Heaven Can Wait (Ernst Lubitsch, 1943)
Gunfighters (George Waggner, 1947)
The Ladykillers (Alexander Mackendrick, 1955)
The Battle of Algiers (Gillo Pontecorvo, 1966)
The Giant Spider (Christopher R. Mihm, 2013)
Julia (Fred Zinnemann, 1977)
Killdozer (Jerry London, 1974)
Gog (Herbert L. Strock, 1954)
Home Alone (Chris Columbus, 1990)
My Big Fat Greek Wedding (Joel Zwick, 2002)
The Dropout (Sid Davis, 1962)
The Your Name Here Story (Unknown, 1960)
Match Your Mood (Jam Handy, 1968)
Wait Until Dark (Terence Young 1967)

May: 13
Joy (David O. Russell, 2015)
Dakota Incident (Lewis R. Foster, 1956)
Jesse James (Henry King, 1939)
Captain America: Civil War (Joe and Anthony Russo, 2016)
Young Billy Young (Burt Kennedy, 1969)
ABBA: The Movie (Lasse Hallstrom, 1977)
Rollerball (Norman Jewison, 1975)
Where the Sidewalk Ends (Otto Preminger, 1950)
Three Hours to Kill (Alfred L. Werker, 1954)
The Comancheros (Michael Curtiz, 1961)
The Robe (Henry Koster, 1953)
Hombre (Martin Ritt, 1967)
X-Men: Apocalypse (Bryan Singer, 2016)

June: 10
The Return of Frank James (Fritz Lang, 1940)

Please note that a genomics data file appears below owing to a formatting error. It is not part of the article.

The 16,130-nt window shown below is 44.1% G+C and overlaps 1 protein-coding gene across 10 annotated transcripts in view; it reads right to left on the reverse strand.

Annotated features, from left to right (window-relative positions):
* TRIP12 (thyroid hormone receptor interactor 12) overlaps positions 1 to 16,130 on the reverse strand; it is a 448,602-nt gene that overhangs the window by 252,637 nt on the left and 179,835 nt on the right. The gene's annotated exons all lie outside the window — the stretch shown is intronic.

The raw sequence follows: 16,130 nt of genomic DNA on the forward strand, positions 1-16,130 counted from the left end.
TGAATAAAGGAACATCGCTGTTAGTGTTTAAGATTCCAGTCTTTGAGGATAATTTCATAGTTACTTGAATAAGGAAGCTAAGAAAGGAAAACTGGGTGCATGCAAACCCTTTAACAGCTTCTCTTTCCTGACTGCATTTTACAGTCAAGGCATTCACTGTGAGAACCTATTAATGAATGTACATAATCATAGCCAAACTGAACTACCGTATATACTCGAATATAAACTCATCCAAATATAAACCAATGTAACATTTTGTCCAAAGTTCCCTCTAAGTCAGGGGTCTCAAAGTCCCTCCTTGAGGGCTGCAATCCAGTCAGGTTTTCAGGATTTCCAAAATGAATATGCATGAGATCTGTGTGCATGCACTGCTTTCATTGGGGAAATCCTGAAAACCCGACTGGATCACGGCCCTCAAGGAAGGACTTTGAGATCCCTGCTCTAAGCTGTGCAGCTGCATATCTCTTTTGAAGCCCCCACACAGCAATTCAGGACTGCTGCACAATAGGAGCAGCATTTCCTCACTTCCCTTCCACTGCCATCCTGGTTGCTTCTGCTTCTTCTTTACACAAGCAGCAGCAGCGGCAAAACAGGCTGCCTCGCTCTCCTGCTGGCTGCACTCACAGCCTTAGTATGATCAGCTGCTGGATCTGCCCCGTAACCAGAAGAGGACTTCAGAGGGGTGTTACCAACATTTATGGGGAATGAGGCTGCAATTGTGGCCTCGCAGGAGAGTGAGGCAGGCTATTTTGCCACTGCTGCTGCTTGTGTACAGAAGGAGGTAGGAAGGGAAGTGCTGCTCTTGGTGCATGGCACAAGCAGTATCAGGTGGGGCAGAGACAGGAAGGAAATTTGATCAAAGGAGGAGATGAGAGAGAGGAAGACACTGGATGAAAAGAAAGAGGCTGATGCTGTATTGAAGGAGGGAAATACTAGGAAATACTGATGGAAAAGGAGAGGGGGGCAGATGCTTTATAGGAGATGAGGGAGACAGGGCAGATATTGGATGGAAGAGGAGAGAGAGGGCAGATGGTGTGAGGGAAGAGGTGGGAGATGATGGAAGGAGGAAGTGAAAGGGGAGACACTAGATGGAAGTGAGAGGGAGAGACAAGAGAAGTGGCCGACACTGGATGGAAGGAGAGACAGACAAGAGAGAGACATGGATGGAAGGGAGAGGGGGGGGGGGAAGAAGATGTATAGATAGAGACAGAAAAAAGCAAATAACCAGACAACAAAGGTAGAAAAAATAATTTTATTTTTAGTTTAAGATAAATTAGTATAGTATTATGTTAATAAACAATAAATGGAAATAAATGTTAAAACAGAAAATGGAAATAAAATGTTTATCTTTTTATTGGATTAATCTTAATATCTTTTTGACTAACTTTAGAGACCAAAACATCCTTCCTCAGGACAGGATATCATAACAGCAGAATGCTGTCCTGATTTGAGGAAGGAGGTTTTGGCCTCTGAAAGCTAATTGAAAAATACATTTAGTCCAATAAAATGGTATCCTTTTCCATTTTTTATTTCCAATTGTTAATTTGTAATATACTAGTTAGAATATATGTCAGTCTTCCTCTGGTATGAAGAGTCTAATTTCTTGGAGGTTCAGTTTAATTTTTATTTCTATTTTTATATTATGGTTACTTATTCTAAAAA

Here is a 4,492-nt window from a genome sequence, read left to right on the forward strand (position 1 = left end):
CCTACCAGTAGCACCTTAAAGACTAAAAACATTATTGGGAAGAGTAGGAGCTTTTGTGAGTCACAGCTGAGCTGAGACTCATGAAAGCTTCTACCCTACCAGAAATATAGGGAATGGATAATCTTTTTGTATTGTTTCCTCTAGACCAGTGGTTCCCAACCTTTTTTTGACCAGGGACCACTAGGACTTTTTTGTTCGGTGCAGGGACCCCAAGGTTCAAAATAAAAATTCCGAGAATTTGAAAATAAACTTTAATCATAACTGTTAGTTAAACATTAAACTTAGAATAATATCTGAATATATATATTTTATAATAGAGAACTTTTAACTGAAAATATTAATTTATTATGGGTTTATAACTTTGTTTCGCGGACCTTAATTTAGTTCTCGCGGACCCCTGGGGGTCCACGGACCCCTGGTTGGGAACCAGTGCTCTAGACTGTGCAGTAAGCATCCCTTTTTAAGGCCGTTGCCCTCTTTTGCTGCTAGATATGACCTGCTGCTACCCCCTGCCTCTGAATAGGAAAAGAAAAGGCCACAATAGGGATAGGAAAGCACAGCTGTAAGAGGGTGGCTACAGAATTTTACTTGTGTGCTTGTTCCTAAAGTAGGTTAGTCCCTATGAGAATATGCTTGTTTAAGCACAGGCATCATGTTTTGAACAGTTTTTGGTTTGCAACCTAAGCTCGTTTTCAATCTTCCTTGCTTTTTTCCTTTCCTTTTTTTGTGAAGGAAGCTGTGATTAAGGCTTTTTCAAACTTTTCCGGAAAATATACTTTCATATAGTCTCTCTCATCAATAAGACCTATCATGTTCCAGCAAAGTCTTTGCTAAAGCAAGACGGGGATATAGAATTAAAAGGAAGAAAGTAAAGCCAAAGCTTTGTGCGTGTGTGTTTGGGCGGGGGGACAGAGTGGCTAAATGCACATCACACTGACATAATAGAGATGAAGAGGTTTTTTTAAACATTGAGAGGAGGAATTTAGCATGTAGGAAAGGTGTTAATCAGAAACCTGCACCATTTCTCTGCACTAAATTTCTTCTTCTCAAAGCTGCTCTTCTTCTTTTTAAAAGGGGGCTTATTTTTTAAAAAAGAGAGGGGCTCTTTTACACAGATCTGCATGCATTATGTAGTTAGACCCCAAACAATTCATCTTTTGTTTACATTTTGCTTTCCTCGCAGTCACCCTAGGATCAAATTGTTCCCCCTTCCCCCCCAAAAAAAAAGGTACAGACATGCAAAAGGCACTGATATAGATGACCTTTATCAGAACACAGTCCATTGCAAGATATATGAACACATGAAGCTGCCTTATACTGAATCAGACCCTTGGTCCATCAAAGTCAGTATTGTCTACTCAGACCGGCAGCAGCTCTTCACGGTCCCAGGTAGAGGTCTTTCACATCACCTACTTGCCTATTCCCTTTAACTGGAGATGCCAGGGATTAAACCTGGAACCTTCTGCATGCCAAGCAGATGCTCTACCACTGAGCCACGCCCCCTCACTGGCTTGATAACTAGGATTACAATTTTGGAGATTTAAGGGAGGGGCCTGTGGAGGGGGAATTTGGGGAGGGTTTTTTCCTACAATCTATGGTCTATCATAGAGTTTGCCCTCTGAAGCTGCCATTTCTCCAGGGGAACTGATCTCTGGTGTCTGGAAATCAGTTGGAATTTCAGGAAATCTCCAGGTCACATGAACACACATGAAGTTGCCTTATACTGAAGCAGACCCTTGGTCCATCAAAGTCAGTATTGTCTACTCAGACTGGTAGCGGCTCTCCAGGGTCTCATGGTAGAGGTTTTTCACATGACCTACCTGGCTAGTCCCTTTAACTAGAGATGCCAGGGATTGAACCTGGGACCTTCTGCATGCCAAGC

She (Robert Day, 1965)
The First Men in the Moon (Nathan H. Juran, 1964)
The Fallen Idol (Carol Reed, 1948)
Harvey (Henry Koster, 1950)
The Palm Beach Story (Preston Sturges, 1942)
All Is Lost (J. C. Chandor, 2013)
Amblin’ (Steven Spielberg, 1968)
Electronic Labyrinth: THX-1138 4EB (George Lucas, 1967)
Steve Jobs (Danny Boyle, 2015)

July: 164
Roman Holiday (William Wyler, 1953)
Red Tails (Anthony Hemingway, 2012)
Always (Steven Spielberg, 1989)
The Terminal (Steven Spielberg, 2004)
…And Justice for All (Norman Jewison, 1979)
Experiment in Terror (Blake Edwards, 1962)
The Masquerader (Charlie Chaplin, 1914)
A Fantastical Meal (George Méliès, 1900)
Addition and Subtraction (George Méliès, 1900)
The Dreyfus Affair (George Méliès, 1899)
Man Walking Around a Corner (Louis Aime Augustin Le Prince, 1887)
Pferd und Reiter Springen Uber ein Hindernis (Ottomar Anschutz, 1888)
Accordion Player (Louis Aime Augustin Le Prince, 1888)
Traffic Crossing Leeds Bridge (Louis Aime Augustin Le Prince, 1888)
Roundhay Garden Scene (Louis Aime Augustin Le Prince, 1888)
Monkeyshines, No. 1 (William K.L. Dickson and William Heise, 1890)
Monkeyshines, No. 2 (William K.L. Dickson and William Heise, 1890)
Monkeyshines, No. 3 (William K.L. Dickson and William Heise, 1890)
London’s Trafalgar Square (William Carr Crofts and Woodsworth Donisthorpe, 1890)
Mosquinha (Etienne-Jules Marey, 1890)
Newark Athlete (William K.L. Dickson, 1891)